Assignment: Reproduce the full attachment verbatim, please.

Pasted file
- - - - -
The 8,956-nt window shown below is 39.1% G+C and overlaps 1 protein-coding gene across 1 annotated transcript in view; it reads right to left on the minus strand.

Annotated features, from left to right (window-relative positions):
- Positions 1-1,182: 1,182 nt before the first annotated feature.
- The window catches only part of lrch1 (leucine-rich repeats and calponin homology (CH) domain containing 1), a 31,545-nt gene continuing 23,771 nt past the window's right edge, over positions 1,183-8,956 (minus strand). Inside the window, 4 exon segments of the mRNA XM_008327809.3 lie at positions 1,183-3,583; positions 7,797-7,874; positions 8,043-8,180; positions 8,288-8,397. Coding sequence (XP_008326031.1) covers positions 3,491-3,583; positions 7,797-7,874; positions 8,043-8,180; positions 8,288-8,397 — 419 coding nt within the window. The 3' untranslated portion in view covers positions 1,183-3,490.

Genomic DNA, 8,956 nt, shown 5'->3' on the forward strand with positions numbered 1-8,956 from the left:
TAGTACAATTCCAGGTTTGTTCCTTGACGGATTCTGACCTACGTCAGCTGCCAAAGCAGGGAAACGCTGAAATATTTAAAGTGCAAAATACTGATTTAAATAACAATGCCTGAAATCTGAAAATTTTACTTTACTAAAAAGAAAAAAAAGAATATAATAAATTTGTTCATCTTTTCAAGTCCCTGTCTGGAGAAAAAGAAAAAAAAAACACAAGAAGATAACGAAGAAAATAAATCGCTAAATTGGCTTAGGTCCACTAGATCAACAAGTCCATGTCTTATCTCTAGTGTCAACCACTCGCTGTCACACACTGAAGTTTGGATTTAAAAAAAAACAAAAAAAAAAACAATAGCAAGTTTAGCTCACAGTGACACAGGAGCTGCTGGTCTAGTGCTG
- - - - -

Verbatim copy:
The 8,956-nt window shown below is 39.1% G+C and overlaps 1 protein-coding gene across 1 annotated transcript in view; it reads right to left on the minus strand.

Annotated features, from left to right (window-relative positions):
- Positions 1-1,182: 1,182 nt before the first annotated feature.
- The window catches only part of lrch1 (leucine-rich repeats and calponin homology (CH) domain containing 1), a 31,545-nt gene continuing 23,771 nt past the window's right edge, over positions 1,183-8,956 (minus strand). Inside the window, 4 exon segments of the mRNA XM_008327809.3 lie at positions 1,183-3,583; positions 7,797-7,874; positions 8,043-8,180; positions 8,288-8,397. Coding sequence (XP_008326031.1) covers positions 3,491-3,583; positions 7,797-7,874; positions 8,043-8,180; positions 8,288-8,397 — 419 coding nt within the window. The 3' untranslated portion in view covers positions 1,183-3,490.

Genomic DNA, 8,956 nt, shown 5'->3' on the forward strand with positions numbered 1-8,956 from the left:
TAGTACAATTCCAGGTTTGTTCCTTGACGGATTCTGACCTACGTCAGCTGCCAAAGCAGGGAAACGCTGAAATATTTAAAGTGCAAAATACTGATTTAAATAACAATGCCTGAAATCTGAAAATTTTACTTTACTAAAAAGAAAAAAAAGAATATAATAAATTTGTTCATCTTTTCAAGTCCCTGTCTGGAGAAAAAGAAAAAAAAAACACAAGAAGATAACGAAGAAAATAAATCGCTAAATTGGCTTAGGTCCACTAGATCAACAAGTCCATGTCTTATCTCTAGTGTCAACCACTCGCTGTCACACACTGAAGTTTGGATTTAAAAAAAAACAAAAAAAAAAACAATAGCAAGTTTAGCTCACAGTGACACAGGAGCTGCTGGTCTAGTGCTG